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Brazil troops criticized for stops, checks of slum residents

February 24, 2018

A soldier takes a picture of a resident and his identification card during a surprise operation at the Vila Kennedy slum in Rio de Janeiro, Brazil, Friday, Feb. 23, 2018. The public defender’s office for Brazil’s Rio de Janeiro state is complaining that a military-led crackdown on crime there is violating constitutional rights. The agency’s statement complains about the military’s decision Friday to photograph and check the IDs of people coming in and out of crime-ridden slum areas. (AP Photo/Leo Correa)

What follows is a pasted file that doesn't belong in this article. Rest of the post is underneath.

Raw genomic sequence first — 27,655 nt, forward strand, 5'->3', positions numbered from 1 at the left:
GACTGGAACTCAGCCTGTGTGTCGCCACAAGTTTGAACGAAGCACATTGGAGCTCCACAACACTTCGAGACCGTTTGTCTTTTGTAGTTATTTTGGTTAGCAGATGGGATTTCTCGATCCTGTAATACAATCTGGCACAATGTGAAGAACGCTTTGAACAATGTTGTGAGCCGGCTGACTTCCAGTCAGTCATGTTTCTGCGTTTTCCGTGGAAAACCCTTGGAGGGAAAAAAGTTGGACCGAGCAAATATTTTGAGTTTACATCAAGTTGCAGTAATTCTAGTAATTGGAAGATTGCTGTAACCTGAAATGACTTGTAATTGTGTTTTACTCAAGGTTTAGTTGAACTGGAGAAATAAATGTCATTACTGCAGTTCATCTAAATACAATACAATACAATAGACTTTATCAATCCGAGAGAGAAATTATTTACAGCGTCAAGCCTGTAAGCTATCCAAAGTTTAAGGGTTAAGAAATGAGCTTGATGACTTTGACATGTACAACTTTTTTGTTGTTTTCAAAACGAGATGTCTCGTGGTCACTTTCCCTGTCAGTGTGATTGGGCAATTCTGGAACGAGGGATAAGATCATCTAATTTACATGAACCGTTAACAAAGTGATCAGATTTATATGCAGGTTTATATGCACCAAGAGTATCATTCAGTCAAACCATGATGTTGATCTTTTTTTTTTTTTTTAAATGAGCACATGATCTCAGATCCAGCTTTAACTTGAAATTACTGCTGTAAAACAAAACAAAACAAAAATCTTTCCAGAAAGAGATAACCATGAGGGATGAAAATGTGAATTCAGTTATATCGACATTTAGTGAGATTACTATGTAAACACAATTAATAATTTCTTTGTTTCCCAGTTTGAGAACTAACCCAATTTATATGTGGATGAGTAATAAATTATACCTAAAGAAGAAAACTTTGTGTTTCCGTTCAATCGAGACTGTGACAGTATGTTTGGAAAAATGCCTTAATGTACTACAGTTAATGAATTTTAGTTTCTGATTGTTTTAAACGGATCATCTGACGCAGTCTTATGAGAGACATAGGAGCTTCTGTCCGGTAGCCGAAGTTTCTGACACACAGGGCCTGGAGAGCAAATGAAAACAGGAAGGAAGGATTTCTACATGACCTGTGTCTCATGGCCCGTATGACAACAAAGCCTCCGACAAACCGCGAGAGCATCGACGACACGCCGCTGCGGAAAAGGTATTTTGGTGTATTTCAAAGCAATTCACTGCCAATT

RIO DE JANEIRO (AP) — The public defender’s office for Brazil’s Rio de Janeiro state is complaining that a military-led crackdown on crime there is violating constitutional rights.

The agency’s statement complains about the military’s decision Friday to photograph and check the IDs of people coming in and out of crime-ridden slum areas.

Brazil’s Constitution asserts citizens can only be approached by police when there are objective reasons to do so.

Brazil’s government have the army control over security in Rio last weekend, hoping to quell a rising tide of crime in the city, which is the country’s main tourist draw.

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